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Business Highlights: Volatile stocks, consumer confidence

Business Highlights: Volatile stocks, consumer confidence

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Stocks end lower on Wall Street after another volatile day

NEW YORK (AP) — Stocks closed lower on Wall Street Tuesday after another volatile day of trading. Technology companies like Microsoft were again the biggest drag on the market. The S&P 500 gave up 1.2%, but clawed back much of a midday drop after being down as much as 2.8%. The index has been falling steadily all month and is now down 9.2% from the record high it set on the first trading day of the year. The Nasdaq fell 2.3%. Markets have been jittery over rising inflation and worries that the Federal Reserve’s actions to fight it will either be too late or too aggressive.

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Stock investors’ nerves tested by inflation, omicron, Russia

NEW YORK (AP) — The stock market is losing crucial support from the Federal Reserve. Omicron is causing havoc at businesses around the world. And Russia just might be preparing to invade Ukraine. These are just some of the uncertainties leading investors to sell stocks. The S&P 500 has dropped nearly 10% from its record set on the first trading day of the year, the biggest setback for Wall Street since its collapse when the pandemic first struck. The U.S. central bank is moving away from its easy money policies and preparing to raise interest rates. That likely spells more volatility for the stock market, which had another down day on Tuesday.

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US consumer confidence remains high after January downturn

SILVER SPRING, Md. (AP) — U.S. consumer confidence declined this month as Americans became slightly less optimistic about their near-term financial prospects amid persistent inflation and the highly contagious omicron variant of the coronavirus. The Conference Board, a business research group, said Tuesday that its consumer confidence index — which takes into account consumers’ assessment of current conditions and the their outlook for the future — fell to 113.8 in January, from 115.2 in December. The board’s present situation index, which measures consumers’ assessment of current business and labor conditions, rose this month but the expectations index, based on consumers’ outlook for income, business and labor market conditions, fell.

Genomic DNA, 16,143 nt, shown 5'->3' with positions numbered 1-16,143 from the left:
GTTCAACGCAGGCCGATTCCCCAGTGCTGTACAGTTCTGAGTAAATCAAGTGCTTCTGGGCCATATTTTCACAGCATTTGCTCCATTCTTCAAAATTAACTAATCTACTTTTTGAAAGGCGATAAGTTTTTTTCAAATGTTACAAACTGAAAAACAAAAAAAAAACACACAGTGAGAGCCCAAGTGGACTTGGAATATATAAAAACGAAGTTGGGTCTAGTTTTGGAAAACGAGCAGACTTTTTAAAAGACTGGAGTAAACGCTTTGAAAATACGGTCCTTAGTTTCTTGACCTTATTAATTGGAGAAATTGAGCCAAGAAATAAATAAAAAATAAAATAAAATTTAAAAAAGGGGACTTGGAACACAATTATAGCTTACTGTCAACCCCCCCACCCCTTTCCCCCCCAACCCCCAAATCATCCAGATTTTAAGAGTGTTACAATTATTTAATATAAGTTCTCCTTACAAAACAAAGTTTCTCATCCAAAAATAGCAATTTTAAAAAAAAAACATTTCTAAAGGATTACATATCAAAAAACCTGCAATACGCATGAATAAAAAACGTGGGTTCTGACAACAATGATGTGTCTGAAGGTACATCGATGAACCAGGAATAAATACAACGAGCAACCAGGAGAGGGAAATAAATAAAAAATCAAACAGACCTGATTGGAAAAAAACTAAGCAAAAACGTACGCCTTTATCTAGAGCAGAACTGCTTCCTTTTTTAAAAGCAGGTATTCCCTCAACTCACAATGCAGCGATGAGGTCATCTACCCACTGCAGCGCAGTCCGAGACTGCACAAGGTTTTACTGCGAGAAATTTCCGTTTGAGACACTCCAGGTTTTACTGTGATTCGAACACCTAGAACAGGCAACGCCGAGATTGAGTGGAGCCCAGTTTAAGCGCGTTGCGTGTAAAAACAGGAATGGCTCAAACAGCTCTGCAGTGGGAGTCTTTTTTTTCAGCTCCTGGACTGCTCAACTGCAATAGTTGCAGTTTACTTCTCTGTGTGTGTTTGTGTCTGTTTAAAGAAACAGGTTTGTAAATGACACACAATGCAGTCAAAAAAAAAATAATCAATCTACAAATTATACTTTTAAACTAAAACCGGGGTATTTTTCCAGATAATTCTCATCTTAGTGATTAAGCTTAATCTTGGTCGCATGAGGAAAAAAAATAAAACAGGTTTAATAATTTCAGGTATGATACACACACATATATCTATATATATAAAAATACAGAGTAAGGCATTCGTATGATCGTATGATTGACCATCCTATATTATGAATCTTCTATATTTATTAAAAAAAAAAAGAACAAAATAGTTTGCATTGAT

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Ski resorts aim for more efficient snowmaking amid drought

DENVER (AP) — With decreasing snowpack due to drought and climate change, the ski industry has invested millions of dollars in more efficient snowmaking systems. According to the Colorado-based National Ski Areas Association, about 87% of the 337 U.S. alpine resorts the trade group represents have snowmaking capabilities. Some question whether the practice is a wise use of energy and water. But a Colorado water official says snowmaking accounts for less than one-tenth of 1% of the water that is diverted in the state and is considered a beneficial use because it brings in tourism. U.S. ski resorts say they’ve been working to reduce greenhouse gas emissions but note more needs to happen on a global scale.

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GM to spend nearly $7B on EV, battery plants in Michigan